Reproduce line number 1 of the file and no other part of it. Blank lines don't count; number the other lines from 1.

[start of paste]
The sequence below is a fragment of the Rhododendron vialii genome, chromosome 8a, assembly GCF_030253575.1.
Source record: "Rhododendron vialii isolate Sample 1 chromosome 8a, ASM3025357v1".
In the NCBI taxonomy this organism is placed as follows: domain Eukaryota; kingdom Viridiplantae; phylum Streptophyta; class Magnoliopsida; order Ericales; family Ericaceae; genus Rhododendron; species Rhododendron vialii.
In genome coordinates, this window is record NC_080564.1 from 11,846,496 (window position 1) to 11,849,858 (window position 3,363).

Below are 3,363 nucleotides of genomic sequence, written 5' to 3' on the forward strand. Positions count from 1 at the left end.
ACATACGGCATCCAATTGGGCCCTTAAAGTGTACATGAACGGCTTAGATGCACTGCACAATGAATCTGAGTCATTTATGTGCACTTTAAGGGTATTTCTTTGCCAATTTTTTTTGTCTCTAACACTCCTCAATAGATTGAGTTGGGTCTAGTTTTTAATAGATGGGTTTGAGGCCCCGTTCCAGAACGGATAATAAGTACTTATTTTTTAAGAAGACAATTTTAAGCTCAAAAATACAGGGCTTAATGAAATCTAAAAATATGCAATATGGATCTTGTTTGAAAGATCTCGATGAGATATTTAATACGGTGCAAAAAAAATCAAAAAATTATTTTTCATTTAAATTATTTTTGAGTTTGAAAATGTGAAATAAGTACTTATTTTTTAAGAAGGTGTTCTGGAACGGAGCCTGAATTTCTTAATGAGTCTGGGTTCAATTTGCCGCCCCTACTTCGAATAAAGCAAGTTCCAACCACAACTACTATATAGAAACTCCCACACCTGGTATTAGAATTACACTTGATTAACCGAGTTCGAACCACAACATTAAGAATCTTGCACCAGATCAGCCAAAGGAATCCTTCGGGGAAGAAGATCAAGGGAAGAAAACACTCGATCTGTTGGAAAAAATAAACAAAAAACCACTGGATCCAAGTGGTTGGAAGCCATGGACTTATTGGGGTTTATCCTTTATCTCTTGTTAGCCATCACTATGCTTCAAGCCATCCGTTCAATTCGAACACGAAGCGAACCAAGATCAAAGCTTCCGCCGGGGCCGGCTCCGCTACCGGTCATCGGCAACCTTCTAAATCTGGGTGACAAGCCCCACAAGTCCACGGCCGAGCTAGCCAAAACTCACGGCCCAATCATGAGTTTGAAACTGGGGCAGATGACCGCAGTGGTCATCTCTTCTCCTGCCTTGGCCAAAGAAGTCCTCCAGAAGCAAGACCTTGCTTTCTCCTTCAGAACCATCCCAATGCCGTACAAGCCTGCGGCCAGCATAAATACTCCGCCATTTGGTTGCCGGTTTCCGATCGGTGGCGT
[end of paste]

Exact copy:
The sequence below is a fragment of the Rhododendron vialii genome, chromosome 8a, assembly GCF_030253575.1.